Miller

Miami Heat: Last night, the Heat were without Dwyane Wade (left knee), Udonis Haslem (left ankle), Shawn Marion (sore back), Jason Williams (jammed right thumb), Marcus Banks (right hamstring), and Alexander Johnson (right knee). This left the team with the following seven players (and I use that term very loosely): Ricky Davis, Mark Blount, Chris Quinn, Daequan Cook, Earl Barron, Bobby Jones, and Joel Anthony.

If you recognized more than half of those names, you're either lying or you're some kind of roster-memorizing savant. Either way, that's one seriously motley crew. I'm not sure that squad would even qualify as an expansion team for the D-League. Stitching a team together out of whatever crap you can find...that's no way to run a franchise. It's like the basketball equivalent of Frankenstein's monster, only at least the monster could complete basic tasks, like menacing villagers and destroying its creator.

I guess I should just cut to the chase and explain why I'm going off on these guy, although judging from the e-mails I received last night and this morning, most of you already know. The Heat scored only 54 points last night. It was the third-lowest point total of the shot-clock era, surpassing only the 53 points scored by Denver against Detroit in November of 2002 and the 49 points Chicago put up against Miami in April of 1999. They accomplished this feat by shooting 25 percent from the field (20-for-78) and 21 percent from beyond the arc (5-for-23). It was a performance so bad, so historically wretched, that Pat Riley was openly pitying his players after the game...this, of course, being one night after the team notched it's 12th win of the season and Riles comparied Williams and Quinn to Jerry West and Gail Goodrich. And frankly, the Heat would probably have played better with West (who's 70 years old) and Goodrich (65), even if those guys were blindfolded and forced to play with oven mitts on.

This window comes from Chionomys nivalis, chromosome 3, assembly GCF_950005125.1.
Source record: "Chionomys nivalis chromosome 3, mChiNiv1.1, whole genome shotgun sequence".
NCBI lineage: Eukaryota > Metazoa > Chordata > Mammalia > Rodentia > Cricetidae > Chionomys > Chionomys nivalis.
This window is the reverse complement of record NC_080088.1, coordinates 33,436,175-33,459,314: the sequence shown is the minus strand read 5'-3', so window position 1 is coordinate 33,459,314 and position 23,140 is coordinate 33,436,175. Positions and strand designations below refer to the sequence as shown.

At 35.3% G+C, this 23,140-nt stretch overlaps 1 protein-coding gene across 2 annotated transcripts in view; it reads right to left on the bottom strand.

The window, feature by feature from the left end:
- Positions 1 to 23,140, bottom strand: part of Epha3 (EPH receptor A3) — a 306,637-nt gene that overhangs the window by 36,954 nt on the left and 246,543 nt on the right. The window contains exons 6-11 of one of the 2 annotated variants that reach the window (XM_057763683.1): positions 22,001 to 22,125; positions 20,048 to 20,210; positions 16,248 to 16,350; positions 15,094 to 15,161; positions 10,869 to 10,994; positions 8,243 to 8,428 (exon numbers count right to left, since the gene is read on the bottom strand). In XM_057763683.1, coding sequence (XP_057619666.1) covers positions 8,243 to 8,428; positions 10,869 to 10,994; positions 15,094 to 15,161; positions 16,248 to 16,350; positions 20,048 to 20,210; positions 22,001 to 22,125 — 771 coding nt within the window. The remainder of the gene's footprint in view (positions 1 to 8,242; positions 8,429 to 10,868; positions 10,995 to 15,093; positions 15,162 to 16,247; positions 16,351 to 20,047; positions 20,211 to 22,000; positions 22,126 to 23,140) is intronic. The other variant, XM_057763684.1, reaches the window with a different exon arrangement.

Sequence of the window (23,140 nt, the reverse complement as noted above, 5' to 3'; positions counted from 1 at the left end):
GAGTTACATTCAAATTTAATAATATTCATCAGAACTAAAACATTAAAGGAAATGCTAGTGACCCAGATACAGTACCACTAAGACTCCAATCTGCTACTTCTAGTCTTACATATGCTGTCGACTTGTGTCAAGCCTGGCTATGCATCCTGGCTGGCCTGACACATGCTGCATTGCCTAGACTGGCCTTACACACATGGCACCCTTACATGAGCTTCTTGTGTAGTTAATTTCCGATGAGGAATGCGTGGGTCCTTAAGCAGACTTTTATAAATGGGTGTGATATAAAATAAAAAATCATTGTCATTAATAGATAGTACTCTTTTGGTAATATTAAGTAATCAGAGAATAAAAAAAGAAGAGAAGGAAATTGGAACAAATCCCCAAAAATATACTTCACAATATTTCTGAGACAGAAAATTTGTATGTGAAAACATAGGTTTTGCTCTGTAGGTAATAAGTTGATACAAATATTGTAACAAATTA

Awful. Just awful. But, honestly, it's about what you'd expect from a team that's led by Ricky Davis and started three guys who wouldn't even be the 12th man on most NBA teams.

Update!! Toronto Raptors fans: Loyal Basketbawful reader shrugz informed me that the mighty dino fanbase freaked out when their hopes for a little free taco excitement were dashed. "Please mention the pathetic booing/restless attitude of the Raptors fans when they realized they were not getting free pizza. JUST CHEER. GAWD. I'm embarrassed to be known as a Raptors fans with people like this."

Mike Dunleavy Jr.: One day after matching his career-high in scoring and forcing me into the huge concession that he doesn't suck any more, Funleavy shoots 2-for-12 and commits 5 turnovers. Like Mike, if I could be like Mike...

Dwight Howard: What happened to Superman? Did somebody shove a hunk of Kryptonite up his butt or something? Young Thunder grabbed 14 rebounds, but he shot only 1-for-6 and had more turnovers (4) than points (3). Astonishing. Maybe it's like in Superman II, when Superman gave up his powers so he could get it on with Lois Lane. And I guess that would make the Wizards a 12-man General Zod. Which gives me an excuse to say, "KNEEL BEFORE ZOD!" Okay. I'm happy now.